In education this has morphed into the notion that students learn best when granted protected space in which to explore. First, this is NOT “let students run wild in the classroom one day a week.” Rather, it is choice-driven learning in “protected space” that includes guidance, resources, collaboration, and authentic accountability. For more details, see the myriad of resources from thoughtful and experienced educators such as Joy Kirr, Kevin Brookhouser, Kate Petty, here and in your own Google search.

Two weeks ago I alerted my students and their parents (at Back-to-School Night) about our 20% Time plans; this week three sections of my juniors and seniors began the process with brainstorming and freewriting. I elected NOT to show them samples of completed projects because I didn’t want to stack the deck in favor of videos or websites or other forms of products. I want each student’s product to emerge organically from the research and learning. My choice resulted in awesome “pros” and predictable “cons.” Some students remain befuddled about the purpose and endgame. The notion of CHOOSING what to learn as opposing to BEING TAUGHT was utterly foreign. I have yet to ignite the passion that will drive their exploration. But for those who were already obsessed with anime or photography or cars or “I’ve always wanted to. ….”, well, they were positively giddy.

So far my students plan, for example, to build a car (in process, will document his learning from this point forward); to create an art book of original poetry, drawing, photos and songs; to learn how to and to knit a collection of scarves, probably Harry Potter-themed; to develop a yoga web site with information tailored for individual body type and goals; to make a YouTube channel and graphic novel in the style of an admired artist; to write a song and have Beyonce perform it; and to cure cancer.

Admittedly, the last two are ambitious for one semester or even one school year. But the assessment of success is not in the actual PRODUCT (cure for cancer), but in the authentic learning PROCESS (as documented in blog posts, weekly check-ins, productive use of class time, interaction with mentors and with other project participants). So, if my aspiring songwriter publishes his work on Soundcloud and receives some authentic positive feedback from musicians other than Beyonce, that’s wonderful. If my ambitious cancer cure seeker learns from organizations she believes are on the most effective track for a cure and helps with fundraising, she’s on the right path.

My DonorsChoose.org project for a greenscreen kit funded and we just received it. Instead of setting it up in my crowded classroom, I took advantage of our librarian’s offer to keep it in a collaboration conference room in the library that has IdeaPaint on the walls. I brought my students there to inspire them to incorporate videos with creative backgrounds into their products and just to play with writing on the walls. One girl wrote out a poem she’d written last week which inspired a group to join her in creating a book of original poetry, art and music. I just got out of the way….

Next year, I will probably introduce the process of creating a blog and collecting research BEFORE brainstorming ideas. My blog lesson is next week, but some students have already collected websites and images and writing about their learning process that they will need to transfer to their blogs. I dislike wasting time and energy this way.

Please let me know if you have any thoughts or ideas as we move forward with our 20% Time Projects.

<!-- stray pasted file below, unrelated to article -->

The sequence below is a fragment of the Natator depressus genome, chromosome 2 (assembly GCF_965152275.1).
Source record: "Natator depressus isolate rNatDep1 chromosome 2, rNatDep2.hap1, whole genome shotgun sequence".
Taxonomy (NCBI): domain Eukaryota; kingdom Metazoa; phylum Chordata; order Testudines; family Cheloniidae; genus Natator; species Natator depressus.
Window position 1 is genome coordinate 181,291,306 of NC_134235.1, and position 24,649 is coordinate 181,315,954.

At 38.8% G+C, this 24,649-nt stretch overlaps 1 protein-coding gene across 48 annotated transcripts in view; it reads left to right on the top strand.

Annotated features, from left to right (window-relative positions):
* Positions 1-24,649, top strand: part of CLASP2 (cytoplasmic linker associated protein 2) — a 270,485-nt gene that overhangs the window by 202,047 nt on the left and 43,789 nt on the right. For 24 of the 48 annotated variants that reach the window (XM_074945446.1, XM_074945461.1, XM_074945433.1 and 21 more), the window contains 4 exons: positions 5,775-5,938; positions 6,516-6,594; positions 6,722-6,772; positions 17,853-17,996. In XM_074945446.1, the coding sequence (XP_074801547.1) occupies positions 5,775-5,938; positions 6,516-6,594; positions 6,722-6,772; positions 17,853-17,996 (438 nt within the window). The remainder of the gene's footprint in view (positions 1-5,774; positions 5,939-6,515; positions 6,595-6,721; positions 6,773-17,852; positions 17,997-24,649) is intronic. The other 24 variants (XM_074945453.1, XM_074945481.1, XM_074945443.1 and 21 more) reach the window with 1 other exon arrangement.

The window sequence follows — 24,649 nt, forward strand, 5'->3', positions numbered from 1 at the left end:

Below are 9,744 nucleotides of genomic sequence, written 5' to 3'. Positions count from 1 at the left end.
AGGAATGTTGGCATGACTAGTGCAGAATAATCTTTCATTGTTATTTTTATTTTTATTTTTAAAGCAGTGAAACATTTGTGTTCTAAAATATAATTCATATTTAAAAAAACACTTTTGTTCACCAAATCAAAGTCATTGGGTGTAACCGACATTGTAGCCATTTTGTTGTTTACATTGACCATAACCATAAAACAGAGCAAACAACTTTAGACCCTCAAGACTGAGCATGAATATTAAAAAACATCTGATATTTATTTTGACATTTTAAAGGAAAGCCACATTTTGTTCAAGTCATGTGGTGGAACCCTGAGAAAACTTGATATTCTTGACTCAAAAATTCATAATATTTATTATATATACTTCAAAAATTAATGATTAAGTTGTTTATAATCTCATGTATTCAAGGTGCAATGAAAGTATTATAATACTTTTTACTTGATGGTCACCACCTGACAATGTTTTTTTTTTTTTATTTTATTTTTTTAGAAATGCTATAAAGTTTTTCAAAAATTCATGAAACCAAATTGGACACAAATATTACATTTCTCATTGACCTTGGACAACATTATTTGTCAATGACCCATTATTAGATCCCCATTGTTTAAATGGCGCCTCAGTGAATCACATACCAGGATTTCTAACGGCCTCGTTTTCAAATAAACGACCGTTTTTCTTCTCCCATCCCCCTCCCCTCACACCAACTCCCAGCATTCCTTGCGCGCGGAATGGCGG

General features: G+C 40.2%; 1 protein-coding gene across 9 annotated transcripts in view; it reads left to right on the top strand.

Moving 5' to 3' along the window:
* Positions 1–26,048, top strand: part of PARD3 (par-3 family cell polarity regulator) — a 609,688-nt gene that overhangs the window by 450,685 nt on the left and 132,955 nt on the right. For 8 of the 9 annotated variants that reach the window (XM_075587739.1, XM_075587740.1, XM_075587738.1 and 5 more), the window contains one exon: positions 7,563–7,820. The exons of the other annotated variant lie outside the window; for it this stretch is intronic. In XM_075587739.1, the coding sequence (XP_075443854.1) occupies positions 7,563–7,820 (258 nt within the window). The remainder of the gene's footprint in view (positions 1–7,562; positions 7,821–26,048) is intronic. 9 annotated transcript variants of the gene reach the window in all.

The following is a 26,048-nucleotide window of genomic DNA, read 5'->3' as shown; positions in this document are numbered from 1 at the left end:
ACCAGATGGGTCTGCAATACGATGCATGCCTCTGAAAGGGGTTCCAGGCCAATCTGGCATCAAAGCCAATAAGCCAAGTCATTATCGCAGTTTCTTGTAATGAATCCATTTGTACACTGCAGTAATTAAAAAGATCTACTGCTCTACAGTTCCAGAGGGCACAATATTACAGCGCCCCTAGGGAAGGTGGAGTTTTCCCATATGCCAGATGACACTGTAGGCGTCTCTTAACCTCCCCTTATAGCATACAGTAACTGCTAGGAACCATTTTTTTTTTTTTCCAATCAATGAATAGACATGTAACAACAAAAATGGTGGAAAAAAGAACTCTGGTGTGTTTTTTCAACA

First Day of School

 

University High, Irvine, Ca - Entrance.jpg

Whew – I’m pooped! Today was the first day of school with students. We added a 0 period to our periods 1-6 day, as well as a Friday Homeroom period (today they met for just 10 minutes), so we are all getting accustomed to a new time for snack and TWO periods after lunch instead of just one. Plus our new solar panels atop half our parking spots are creating havoc with old familiar traffic pattern. Add to that an entirely revamped computerized attendance and grade book system and it makes for much potential for chaos.

But we managed! Personally I’m highly pleased with the look and early chemistry of my classes. I have a sense of which chatty friends might have to be urged to pick seats NOT next to each other, but mostly everyone was good-natured, albeit cautious about this new year.

In lieu of handing out a two-page Course Expectations sheet and droning on about what they can read on their own time, I posted details for them to view at their leisure and just hit the highlights. To encourage them to listen and doodle, I shared some of my Sketchnotes and delighted at how their eyes lit up at the prospect of drawing in class on purpose. It makes sense – if students already receive PowerPoints and other handouts from which they can review details, why not let them engage in note taking in a more creative and engaging way? One of my classes has a high percentage of Special Ed students (along with a SPED teacher and aide!) and I know many of them would benefit from different styles of content delivery and note taking.

In addition, instead of collecting hard copies of their First Day Survey and Letter (one way I get to know them early), I’m having them submit this assignment online so I can carry around 5 classes of student writing on my trusty iPad, Hera. Win!

Anyway, Day 1 done, Days 2-181 to go! I’ll keep you posted….

 

University High, Irvine, Ca – Entrance” by Kevin Zollman —Kzollman 00:27, 4 December 2006 (UTC) – Own work. Licensed under CC BY-SA 3.0 via Wikimedia Commons.

 

Jumping In with Both Feet

image

Summer’s officially over!

My school year started on Thursday with staff and department meetings and much classroom organizing. It continued at maximum overdrive brain power on Friday off-site with 9-12 ELA teachers from all 4 high schools in my district. Above are my Sketchnotes of the PLC (professional learning community) day. They won’t mean much to anyone not in attendance, but, combined with the pink and blue sheets referenced, they are sufficient for me to recreate the experience. On Tuesday, my students and I will begin our work together.

Our driving questions are “how do students show what they’ve learned?” and “how can we help them develop Rhetorical Flexibility?” (using the right too at the right time). And, on a more pragmatic note, we’ll examine how can we manage the paper load.

I admitted earlier that I’ve completely drunk the Google KoolAid, beginning with creating assignments and collecting products via Google Forms. In fact, our department produced amazing course outlines in a short, focused amount of time in a Google Sheet. With that model, I plan to shift as much as possible of my own work as well as my students’ into a digital format.

I’ll keep you posted!